• Ativan and Librium can reduce anxiety for patients who are dealing with withdrawal symptoms. Managing anxiety is critical because it is a symptom that tends to remain during all three stages of the withdrawal process and it can derail treatment success.
• Nutritional supplements are important because alcohol withdrawal symptoms can deplete certain nutrients from the body, including folate, magnesium, phosphate, thiamine, and zinc. To keep patients healthy and strong, it’s critical to replace these essential vitamins and minerals.

After completing detox, it is time to focus on treating alcohol addiction. This process involves counseling, treatment of coexisting mental disorders, and support.

• Counseling is meant to identify and modify the behaviors, lifestyle factors, and thoughts that caused or contributed to a patient’s addiction. It can be performed in a treatment center or on an outpatient basis. It can also be completed individually, with the patient’s family, or in a group setting.
• Treating coexisting mental disorders is important because many patients with an AUD also have another untreated disorder like anxiety or depression. One of the best ways to prevent a relapse after treatment is to identify and treat these mental disorders while also treating the addiction.
• Support is one of the best ways to help patients on the road to long-term sobriety. It can – and should – come from a number of sources, including family, friends, doctors, therapists, and support groups. Love and support from friends and family can help a patient stay on track and remain accountable. Supportive treatment professionals like doctors and therapists can increase treatment success and compliance. Support groups can show patients that they aren’t the only ones fighting to overcome addiction.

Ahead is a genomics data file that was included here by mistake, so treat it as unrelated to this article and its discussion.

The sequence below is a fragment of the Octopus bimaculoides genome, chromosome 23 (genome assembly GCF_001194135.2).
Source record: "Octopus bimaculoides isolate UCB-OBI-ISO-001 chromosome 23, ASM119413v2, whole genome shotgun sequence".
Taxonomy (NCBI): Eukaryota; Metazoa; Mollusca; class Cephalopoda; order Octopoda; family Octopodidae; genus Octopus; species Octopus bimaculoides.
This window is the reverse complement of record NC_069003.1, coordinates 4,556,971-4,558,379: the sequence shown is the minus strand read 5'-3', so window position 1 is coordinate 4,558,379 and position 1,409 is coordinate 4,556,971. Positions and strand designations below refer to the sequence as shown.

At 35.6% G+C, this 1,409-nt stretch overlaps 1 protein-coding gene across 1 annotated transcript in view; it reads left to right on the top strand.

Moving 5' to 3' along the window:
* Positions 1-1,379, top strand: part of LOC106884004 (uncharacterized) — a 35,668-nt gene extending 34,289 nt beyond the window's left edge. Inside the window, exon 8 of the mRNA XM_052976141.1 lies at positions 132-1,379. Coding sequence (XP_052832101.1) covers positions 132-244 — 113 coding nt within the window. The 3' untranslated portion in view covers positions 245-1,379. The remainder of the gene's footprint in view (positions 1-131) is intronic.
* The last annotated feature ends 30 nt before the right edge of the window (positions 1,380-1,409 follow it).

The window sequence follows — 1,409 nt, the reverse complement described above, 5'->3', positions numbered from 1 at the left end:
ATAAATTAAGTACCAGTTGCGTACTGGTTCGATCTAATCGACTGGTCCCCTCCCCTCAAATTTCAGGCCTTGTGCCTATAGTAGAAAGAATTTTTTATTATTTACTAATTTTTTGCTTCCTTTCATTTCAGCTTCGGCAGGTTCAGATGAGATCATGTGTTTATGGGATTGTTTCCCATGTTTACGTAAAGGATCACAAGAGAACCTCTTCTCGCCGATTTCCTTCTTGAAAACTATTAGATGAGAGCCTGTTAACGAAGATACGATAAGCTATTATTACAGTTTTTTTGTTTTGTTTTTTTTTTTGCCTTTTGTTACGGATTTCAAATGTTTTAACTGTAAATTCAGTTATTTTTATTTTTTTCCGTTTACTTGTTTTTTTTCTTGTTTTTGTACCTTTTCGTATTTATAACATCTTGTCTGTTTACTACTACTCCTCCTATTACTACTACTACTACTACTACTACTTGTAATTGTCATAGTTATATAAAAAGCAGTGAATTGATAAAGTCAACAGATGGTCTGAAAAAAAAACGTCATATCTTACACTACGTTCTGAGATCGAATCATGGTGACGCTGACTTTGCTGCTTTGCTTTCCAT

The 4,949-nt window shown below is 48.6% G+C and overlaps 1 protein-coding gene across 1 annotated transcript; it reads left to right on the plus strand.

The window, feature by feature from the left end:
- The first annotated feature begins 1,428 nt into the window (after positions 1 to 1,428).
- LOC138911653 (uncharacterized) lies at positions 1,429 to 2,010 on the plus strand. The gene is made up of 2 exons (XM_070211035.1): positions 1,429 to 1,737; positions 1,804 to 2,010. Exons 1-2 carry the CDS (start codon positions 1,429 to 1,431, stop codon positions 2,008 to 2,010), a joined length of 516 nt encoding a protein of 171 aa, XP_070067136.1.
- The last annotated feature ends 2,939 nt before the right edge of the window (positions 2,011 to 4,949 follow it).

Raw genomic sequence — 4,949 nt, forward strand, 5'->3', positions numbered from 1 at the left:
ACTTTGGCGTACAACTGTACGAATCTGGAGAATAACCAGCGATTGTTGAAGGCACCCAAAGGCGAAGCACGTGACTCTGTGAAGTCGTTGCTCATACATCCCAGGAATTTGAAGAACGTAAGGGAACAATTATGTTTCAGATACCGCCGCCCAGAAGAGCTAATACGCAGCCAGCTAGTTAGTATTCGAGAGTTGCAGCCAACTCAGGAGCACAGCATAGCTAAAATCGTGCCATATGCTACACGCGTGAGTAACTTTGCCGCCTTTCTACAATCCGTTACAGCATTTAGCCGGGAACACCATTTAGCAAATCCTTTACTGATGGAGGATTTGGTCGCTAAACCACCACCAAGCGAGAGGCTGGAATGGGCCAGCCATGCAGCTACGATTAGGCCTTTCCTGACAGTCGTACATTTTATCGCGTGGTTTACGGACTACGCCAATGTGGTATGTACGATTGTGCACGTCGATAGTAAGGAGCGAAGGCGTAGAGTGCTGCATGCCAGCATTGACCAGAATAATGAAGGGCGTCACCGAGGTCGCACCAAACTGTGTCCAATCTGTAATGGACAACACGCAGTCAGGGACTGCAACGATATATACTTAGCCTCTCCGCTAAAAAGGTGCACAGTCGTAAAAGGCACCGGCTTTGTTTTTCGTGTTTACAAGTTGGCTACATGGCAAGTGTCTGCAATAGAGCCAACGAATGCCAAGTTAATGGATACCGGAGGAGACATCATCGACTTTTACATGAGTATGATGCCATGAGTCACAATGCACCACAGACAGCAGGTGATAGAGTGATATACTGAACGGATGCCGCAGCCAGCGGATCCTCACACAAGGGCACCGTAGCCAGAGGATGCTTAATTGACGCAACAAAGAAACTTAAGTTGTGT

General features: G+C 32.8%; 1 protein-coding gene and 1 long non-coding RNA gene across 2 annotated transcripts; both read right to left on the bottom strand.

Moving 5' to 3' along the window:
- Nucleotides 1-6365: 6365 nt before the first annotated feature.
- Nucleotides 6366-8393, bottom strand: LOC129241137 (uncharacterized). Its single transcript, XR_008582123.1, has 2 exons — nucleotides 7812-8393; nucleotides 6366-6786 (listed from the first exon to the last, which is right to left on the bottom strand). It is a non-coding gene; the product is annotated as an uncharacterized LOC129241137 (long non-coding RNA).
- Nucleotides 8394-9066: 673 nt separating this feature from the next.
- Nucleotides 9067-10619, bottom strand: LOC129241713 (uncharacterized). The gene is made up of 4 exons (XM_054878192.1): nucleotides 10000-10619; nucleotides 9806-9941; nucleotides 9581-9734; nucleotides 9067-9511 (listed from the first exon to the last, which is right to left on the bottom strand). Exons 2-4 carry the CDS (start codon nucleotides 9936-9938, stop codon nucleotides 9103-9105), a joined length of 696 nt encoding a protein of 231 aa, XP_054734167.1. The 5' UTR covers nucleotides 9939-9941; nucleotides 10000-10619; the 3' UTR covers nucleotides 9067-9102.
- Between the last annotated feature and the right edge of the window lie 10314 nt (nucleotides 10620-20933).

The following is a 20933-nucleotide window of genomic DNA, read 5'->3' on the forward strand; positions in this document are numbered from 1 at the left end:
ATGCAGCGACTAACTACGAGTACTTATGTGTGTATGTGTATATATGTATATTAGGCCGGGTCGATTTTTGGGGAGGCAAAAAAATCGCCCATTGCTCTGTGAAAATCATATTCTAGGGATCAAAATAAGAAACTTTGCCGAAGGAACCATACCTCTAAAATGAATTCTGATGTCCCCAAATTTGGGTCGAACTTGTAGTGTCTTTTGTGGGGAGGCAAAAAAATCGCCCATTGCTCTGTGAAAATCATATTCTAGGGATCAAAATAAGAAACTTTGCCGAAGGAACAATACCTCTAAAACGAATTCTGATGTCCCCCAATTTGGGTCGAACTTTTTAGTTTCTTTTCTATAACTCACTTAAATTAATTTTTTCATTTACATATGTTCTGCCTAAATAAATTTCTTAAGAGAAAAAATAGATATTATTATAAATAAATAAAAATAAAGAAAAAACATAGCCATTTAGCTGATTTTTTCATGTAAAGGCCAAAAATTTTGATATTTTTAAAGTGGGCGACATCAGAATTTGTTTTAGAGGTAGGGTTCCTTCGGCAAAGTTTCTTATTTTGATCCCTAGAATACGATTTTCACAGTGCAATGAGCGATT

When first learning about alcohol withdrawal symptoms, it can feel overwhelming. It’s true that the symptoms are not pleasant and they do not disappear overnight. However, the symptoms don’t last forever. For most patients, the worst symptoms only last for a week or so. Additionally, the symptoms of alcohol withdrawal can be managed with proper and early treatment during the detox process. As a result, in the grand scheme of things, one week of withdrawal symptoms is worth a lifetime of sobriety.

HARP strives to make detox and treatment as comfortable, effective, and safe as possible for our patients. We offer therapeutic and holistic care that is tailored to each patient’s unique situation and needs. Our treatment center helps patients detox from alcohol by providing inpatient care with 24-hour medical monitoring. After completing detox, our staff then focuses on the important work of exploring and treating the root causes of addiction with behavioral and pharmacological therapies in a supportive environment.

If you or someone you love is suffering from an AUD, HARP is here to help. Please contact us to learn more about our approach to helping patients overcome alcohol withdrawal symptoms and addiction.